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Earlier this month, a few days before the centenary of the Armistice, I visited the Great War Exhibition in Wellington. The exhibition is impressive and at times deeply moving. The Gallipoli campaign is made vivid by walls of colourised photographs, a huge diorama of the battle of Chunuk Bair, and the unnerving re-creation of the Quinn's Post trench. In the Great Hall, the visitor walks year by year through the war on the Western Front, from the delusory peace of a Belgian village in 1914 through the horrors of the Somme, Verdun, and Passchendaele, to the cessation of hostilities in November 1918.
At the end of the Great Hall, a wounded soldier lies in agony, clutching his shattered arm. Opposite there sits an elderly man, a boy who is presumably his grandson standing beside him, in what appears at first sight to be a garden, but on closer inspection turns out to be a small cemetery, with the graves of unidentified New Zealand soldiers surrounded by red poppies.
It took me a moment to realise the elderly man is the once wounded soldier, his arm amputated long ago, wearing campaign medals on his chest. His young grandson would himself now be in middle age. The aged veterans I faintly recall from Remembrance Day parades as a child are all gone now, along with their comrades who fell in the mud of Flanders and the hell of Gallipoli. Soon there will be no-one left who remembers them, and the memory of the Great War will fade, along with the Anglo-Boer wars, Crimea, and Waterloo.
I have always keenly felt the poignancy of the passing of time, of the way memories once vivid ineluctably slip away and disappear.
There are, however, weightier reasons than nostalgia for continuing to remember the Great War. For many of us our own stories have been shaped by the events of that war, especially if our now distant relatives were among those who fought and died, and it is important we remember them.
It is still more important to remember and understand why this war was fought and why it failed to bring peace. Moreover, in an era when nationalist ideologies are again on the rise and too many of those in power have little meaningful grasp of history, it is imperative we find a way to learn from the costly follies of the past.
In recent months, I have twice visited the cemeteries and memorials of the Western Front, first with my father to pay our respects at the graves of soldiers from our family who never came home and now lie in cemeteries in Roclincourt and Hebuterne, and later with a friend from Germany.
As a Christian, and as a priest, I came away with profoundly conflicting emotions. The scattered remnants of religion can be found everywhere along the Western Front, crossing the no-man's land between the opposing armies, from the consoling verses from Scripture on many of the headstones in the Commonwealth War Graves Commission cemeteries to the pieta in the gatehouse of the Deutsche Soldatenfriedhof (German military cemetery) in Romagne-sous-Montfaucon, the Virgin Mary cradling the tortured and crucified body of her son. Those scattered remnants are, however, contradictory and disturbing.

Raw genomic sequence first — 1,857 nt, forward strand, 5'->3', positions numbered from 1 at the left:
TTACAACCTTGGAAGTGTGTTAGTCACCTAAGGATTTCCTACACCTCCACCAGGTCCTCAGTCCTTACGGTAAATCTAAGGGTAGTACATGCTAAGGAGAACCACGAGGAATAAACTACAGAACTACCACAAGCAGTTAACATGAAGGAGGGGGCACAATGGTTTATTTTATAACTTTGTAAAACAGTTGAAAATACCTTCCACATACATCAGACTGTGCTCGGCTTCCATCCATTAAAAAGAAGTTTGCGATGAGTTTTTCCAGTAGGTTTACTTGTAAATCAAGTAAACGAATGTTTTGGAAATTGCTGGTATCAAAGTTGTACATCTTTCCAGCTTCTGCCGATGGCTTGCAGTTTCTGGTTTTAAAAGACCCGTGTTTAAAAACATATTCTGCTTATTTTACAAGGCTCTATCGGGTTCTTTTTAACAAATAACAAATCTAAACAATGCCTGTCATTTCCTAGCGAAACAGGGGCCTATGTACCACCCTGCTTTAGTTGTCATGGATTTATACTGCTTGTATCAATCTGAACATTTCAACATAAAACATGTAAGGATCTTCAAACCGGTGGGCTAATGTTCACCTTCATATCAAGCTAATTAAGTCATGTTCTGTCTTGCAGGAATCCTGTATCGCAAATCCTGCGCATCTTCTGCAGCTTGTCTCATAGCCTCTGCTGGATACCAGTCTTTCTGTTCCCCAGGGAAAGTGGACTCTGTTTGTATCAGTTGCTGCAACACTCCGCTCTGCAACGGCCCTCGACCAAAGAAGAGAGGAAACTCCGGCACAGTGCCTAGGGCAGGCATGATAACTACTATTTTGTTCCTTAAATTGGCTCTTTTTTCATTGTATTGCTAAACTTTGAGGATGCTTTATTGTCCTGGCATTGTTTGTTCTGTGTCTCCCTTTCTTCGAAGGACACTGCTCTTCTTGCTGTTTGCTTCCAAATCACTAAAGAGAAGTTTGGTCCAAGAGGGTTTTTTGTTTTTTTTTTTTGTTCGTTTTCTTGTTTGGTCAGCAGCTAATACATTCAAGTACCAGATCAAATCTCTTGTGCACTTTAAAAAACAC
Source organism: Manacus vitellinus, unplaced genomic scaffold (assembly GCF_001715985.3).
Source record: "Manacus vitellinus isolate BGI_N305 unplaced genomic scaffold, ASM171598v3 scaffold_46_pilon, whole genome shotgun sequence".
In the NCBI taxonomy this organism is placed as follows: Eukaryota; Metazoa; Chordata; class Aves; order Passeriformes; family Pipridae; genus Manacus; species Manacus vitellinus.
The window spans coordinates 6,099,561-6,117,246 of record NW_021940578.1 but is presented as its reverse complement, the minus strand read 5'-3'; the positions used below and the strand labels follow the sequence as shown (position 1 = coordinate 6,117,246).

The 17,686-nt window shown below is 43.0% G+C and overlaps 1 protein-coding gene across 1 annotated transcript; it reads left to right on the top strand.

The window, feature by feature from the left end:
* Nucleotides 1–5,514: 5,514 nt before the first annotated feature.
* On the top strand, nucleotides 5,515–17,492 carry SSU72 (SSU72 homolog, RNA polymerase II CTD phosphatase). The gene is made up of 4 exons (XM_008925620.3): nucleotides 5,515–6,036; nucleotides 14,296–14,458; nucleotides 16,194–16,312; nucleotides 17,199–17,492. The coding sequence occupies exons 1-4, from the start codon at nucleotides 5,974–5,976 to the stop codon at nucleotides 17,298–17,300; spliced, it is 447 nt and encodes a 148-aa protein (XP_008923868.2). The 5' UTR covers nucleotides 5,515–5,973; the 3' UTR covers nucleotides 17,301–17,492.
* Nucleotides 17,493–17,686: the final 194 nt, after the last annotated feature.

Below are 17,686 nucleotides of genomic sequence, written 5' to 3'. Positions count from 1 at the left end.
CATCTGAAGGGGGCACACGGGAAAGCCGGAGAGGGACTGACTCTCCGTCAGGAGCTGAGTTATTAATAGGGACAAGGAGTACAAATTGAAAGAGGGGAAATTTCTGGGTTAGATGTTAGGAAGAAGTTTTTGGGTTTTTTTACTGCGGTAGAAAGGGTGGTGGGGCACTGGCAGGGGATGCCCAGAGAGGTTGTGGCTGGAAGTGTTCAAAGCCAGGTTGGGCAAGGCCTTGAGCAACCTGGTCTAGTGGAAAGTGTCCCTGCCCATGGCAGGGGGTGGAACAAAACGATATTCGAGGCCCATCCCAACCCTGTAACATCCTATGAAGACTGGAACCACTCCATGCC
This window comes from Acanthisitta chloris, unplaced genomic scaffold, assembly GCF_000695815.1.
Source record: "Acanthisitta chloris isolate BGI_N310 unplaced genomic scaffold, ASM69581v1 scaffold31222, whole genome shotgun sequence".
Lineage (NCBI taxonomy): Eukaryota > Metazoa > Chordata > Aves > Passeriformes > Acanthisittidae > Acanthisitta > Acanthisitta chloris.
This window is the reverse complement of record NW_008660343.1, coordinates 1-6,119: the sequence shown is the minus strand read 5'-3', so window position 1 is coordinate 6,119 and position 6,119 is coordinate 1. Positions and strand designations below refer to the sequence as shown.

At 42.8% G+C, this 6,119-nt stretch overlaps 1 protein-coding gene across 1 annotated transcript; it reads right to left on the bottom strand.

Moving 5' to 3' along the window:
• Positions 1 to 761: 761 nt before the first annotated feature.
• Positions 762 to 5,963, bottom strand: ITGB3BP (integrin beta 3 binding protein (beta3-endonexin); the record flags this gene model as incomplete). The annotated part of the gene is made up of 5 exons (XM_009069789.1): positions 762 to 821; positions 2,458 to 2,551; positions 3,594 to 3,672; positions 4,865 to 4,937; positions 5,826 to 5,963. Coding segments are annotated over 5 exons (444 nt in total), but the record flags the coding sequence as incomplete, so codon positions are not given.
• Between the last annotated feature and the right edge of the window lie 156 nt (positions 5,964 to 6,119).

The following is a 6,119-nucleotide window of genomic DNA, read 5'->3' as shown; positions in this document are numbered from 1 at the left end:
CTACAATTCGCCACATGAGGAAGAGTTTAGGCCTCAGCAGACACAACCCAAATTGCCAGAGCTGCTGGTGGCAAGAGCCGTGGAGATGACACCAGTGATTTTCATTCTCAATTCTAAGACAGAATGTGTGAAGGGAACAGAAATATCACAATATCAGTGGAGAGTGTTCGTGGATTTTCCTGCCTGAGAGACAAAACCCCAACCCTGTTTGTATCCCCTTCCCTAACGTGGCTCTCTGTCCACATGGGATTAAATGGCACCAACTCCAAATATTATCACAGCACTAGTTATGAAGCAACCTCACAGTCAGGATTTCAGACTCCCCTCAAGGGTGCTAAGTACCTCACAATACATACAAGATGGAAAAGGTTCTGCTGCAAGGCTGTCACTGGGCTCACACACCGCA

Yet it would be disingenuous to make such claims, with all the benefit of hindsight, without also recognising that much of Christian history, from the Crusades to Crimea and beyond, is scarred and sullied by the association between Christian faith and the sacrilegious violence of war, and that, furthermore, the seeds of this miserable history were sown in the scriptures themselves. I dare, nonetheless, to believe on the basis of those very scriptures that the will of God for the world is for peace (Isaiah 2:4).
Talk of peace, however, can be cheap. In the medieval cloisters of the Cathedrale Notre-Dame de Verdun, there are sculptures of biblical figures, among whom are Cain and Abel. In the Old Testament, the murder of Abel, an ancient type of the crucified Christ, begins a woeful story of violence born of envy that only concludes with the paradoxically violent peace of the Book of Revelation. The story of that murder (Genesis 4:1-16) speaks of the human propensity for violence in a fallen world.
Part of the tragedy of our fallenness is that while war is unquestionably evil, sometimes it is necessary, and must regrettably be deemed to be just. The deeper tragedy is that the vast majority of wars are not. It is because of this terrible contradiction that we cannot afford the moral cost of forgetting.
•The Rev Dr James E. Harding is senior lecturer in Old Testament studies at the University of Otago and a priest in the Anglican Diocese of Dunedin.